Beers afterwards. Go out for dinner. Stop for a snack. Something!

How will your friend remember your ride? Hopefully as a tasty and fun day spent with a good friend.

Cycle Oregon 2017 – The Classic – Canceled

It is with a heavy heart that we report Cycle Oregon 2017 has been canceled due to the wildfires ravaging Oregon right now. After carefully monitoring the worsening situation for the last few weeks, the event has come to this difficult decision.

AFter consulting with state and regional agencies, Cycle Oregon decided to declare their first-ever ride cancellation.

“Fifty percent of individuals fighting fires nationally are in Oregon and Washington.These fires are spread throughout the entire state, with the heaviest fires being in central and southern Oregon – encompassing our 2017 Classic route. Currently, fires are impacting five of our seven days with smoke and air quality levels ranging from unhealthy to hazardous.”
– Executive Director Steve Schultz.

This is a Big Deal

The wildfire situation is a big deal, and Cycle Oregon is a big deal. Cycle Oregon isn’t “just another supported bike ride.”With 2,500 participants moving camp every day in some of the most rural places in our state, Cycle Oregon is a huge undertaking. The event also brings much-nedd support to rural communities through their grant program. With a long history in the state, we have Cycle Oregon to thank for pioneering many innovative projects like the Scenic Bikeways.

The Impact

Riders come from all over the world for Cycle Oregon. The event typically sells out well in advance, and many people made their travel plans back in the spring. Hundreds of volunteers and support personnel re-arrange their schedules take time off work, buy extra supplies and otherwise coordinate their personal efforts to be nearly off the grid for a week.

Cautious Planning

Cycle Oregon is a ride that happens out in some of Oregon’s most rural areas, where significant impact from natural conditions is par for the course.

Care for the riders, the communities through which the event travels and the environment that surrounds the ride have always be of utmost importance to Cycle Oregon. The event has weathered many a storm in its 30 year history. Wildfires have caused mid-ride re-routes in the past. Torrential downpours have flooded campsites. Sometimes both of these burdens have happened at the same time (Cambrdige 2015, anyone?). But never has the ride encountered such destruction as is currently occurring all around the route.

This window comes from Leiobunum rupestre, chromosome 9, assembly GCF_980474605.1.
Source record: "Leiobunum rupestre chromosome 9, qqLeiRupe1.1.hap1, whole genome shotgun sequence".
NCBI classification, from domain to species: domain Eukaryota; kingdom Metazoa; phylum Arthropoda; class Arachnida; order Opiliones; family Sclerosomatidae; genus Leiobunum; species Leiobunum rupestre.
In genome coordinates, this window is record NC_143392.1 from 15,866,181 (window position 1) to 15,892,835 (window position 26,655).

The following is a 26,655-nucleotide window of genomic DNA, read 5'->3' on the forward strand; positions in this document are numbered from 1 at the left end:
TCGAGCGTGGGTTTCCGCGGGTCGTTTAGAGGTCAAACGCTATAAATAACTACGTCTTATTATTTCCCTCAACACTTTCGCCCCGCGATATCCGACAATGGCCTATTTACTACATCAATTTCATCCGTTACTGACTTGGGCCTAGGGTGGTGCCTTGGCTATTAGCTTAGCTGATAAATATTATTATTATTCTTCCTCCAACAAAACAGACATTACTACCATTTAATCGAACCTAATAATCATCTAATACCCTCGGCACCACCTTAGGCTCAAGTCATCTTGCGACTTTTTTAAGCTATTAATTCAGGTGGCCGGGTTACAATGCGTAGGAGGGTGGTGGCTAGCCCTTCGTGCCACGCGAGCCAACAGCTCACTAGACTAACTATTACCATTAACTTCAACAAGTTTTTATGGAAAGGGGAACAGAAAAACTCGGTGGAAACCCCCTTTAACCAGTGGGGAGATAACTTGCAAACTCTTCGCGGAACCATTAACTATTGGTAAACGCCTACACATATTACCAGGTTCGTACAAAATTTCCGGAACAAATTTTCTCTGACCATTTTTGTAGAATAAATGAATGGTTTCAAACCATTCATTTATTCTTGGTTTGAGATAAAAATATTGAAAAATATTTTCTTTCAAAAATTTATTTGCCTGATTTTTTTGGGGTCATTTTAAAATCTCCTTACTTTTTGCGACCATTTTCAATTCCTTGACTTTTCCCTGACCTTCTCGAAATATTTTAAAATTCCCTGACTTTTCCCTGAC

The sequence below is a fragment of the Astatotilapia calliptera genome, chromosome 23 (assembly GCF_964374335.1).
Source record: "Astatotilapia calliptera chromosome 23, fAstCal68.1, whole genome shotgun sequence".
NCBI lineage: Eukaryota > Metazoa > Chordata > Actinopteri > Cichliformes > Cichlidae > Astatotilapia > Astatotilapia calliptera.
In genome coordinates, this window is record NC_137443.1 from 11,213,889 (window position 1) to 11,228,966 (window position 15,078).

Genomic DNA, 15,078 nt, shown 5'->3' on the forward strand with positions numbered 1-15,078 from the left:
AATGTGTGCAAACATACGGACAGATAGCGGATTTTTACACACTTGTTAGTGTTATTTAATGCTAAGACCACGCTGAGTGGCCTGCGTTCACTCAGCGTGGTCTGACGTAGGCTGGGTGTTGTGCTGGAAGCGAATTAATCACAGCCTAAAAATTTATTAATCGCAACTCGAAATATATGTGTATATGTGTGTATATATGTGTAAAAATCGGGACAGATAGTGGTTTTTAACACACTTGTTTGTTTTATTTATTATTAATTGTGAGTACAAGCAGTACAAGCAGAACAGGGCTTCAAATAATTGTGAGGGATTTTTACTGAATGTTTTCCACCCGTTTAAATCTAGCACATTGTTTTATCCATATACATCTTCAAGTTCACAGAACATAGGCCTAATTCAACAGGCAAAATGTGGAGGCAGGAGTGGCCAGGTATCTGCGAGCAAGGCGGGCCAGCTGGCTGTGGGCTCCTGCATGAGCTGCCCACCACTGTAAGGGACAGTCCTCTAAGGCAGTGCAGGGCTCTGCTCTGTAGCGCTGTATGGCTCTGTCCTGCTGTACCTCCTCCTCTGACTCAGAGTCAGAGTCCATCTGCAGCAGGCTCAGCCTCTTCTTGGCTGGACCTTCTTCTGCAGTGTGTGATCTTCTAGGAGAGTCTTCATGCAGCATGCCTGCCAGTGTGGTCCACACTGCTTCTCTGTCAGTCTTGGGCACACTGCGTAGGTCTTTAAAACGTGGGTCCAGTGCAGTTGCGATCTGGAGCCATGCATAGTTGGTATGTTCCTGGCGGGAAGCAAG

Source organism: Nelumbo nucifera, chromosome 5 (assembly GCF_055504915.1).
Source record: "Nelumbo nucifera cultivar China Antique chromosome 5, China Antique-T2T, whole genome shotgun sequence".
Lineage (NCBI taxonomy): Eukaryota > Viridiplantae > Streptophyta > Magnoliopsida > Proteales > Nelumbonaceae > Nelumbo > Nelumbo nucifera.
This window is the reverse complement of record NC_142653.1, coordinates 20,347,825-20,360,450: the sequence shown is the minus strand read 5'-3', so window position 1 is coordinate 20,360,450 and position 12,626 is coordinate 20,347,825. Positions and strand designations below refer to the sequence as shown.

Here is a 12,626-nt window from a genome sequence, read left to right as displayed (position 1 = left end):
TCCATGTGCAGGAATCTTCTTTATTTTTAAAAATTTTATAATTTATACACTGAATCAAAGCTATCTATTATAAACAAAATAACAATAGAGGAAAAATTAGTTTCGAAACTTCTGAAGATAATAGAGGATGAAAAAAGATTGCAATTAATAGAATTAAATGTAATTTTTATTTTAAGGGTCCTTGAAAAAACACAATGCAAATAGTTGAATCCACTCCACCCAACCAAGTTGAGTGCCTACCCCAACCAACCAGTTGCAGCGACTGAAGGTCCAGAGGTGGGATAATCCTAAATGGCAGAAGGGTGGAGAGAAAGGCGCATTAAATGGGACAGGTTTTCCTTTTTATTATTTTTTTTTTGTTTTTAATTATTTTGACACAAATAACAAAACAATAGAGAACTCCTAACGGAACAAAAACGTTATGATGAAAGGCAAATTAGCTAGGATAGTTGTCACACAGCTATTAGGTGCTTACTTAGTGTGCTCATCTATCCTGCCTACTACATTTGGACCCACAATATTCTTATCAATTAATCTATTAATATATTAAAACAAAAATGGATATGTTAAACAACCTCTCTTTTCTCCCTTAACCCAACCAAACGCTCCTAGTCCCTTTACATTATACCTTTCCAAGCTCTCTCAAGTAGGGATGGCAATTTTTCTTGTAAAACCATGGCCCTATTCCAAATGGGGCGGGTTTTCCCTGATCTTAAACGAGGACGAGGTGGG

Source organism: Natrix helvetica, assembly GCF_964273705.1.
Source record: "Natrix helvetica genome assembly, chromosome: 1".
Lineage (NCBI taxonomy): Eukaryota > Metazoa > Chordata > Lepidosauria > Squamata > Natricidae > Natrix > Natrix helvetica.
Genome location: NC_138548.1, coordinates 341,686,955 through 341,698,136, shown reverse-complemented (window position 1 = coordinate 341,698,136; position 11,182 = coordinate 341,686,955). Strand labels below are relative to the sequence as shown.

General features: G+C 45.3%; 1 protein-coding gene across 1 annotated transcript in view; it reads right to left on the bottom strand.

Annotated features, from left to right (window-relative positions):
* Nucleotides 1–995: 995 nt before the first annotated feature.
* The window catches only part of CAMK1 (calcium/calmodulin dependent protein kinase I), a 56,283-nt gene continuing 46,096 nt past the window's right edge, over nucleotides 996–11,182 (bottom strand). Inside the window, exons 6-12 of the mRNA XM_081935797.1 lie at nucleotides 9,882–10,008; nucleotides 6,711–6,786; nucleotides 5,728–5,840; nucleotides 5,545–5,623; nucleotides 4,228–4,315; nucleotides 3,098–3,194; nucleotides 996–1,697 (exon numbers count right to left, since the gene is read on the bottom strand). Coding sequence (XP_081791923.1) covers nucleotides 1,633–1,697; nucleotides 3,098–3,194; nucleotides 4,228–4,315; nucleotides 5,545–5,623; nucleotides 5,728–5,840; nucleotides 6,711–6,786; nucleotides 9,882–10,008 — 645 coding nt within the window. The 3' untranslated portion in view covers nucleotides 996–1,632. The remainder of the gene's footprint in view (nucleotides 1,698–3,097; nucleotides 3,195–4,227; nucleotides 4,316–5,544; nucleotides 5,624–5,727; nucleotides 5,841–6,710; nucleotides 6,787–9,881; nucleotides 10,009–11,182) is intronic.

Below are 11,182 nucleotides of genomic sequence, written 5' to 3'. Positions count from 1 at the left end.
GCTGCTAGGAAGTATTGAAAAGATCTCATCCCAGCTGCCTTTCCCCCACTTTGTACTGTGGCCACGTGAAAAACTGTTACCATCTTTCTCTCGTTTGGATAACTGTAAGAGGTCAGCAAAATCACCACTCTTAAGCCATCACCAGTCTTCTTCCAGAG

From the Director

Executive Director Steve Schultz summed it up best in this recently released letter.

Wildfires in Central Oregon Force Cancellation of 2017 Cycle Oregon Classic Ride

Oregon is in crisis.

Forty-four percent of acres burning nationally are in Oregon. Fifty percent of individuals fighting fires nationally are in Oregon and Washington. Eight of the highest trained firefighting teams in the nation are working on the fires in Oregon. These fires are spread throughout the entire state, with the heaviest fires being in central and southern Oregon – encompassing our 2017 Classic route. Currently, fires are impacting five of our seven days with smoke and air quality levels ranging from unhealthy to hazardous. Previously designed alternate routes are now affected with fire and smoke from both new and existing fires. Statewide weather forecasts for the foreseeable future are for more hot, dry and windy weather with an associated increase in fire activity and smoke production.

After discussions with numerous authorities including the Oregon Department of Forestry, the US Forest Service, the Bureau of Land Management, the Oregon Department of Transportation and others and conducting on site personal meetings with Incident Commanders at the fires, we have come to the most difficult decision to cancel the 2017 Classic event.

This is an enormous disappointment for all of us. We as a community rise to challenges, but sometimes the risks far outweigh the potential benefits. We have exhausted the options and possibilities of doing anything but cancelling. The one priority that we won’t jeopardize is safety; we feel we cannot go forward without doing just that.

We are sensitive to the current struggles throughout our communities and our state. Right now, Oregon needs our support; Cycle Oregon will not add to these already challenging times.

This situation is unprecedented in Cycle Oregon history; we are in uncharted territory. As we work on next steps, we ask for time as we determine the best path forward. We realize you have many questions and we are committed to answering them. We will focus our current efforts on taking care of our communities as they deal with their struggles, being as generous as possible to our riders and partners, and supporting our state and those standing up and fighting these perils on our behalf. Cycle Oregon is something that we all embrace, and want to experience, but there are much bigger things at play here.

Over the next number of days, we’ll be working on how we stop this freight train and assess. We will reach back out to you by next Wednesday with our next steps.

Cycle Oregon is more than just a brand or a bike ride. It’s a way of being. We will move forward. We will embrace the environment that surrounds us – good or bad – find meaning in it, and remember that we are here to make a difference. And we will ride on.

Steve Schulz
Executive Director

Fire Map

At the time of ride cancellation. Click for a larger version.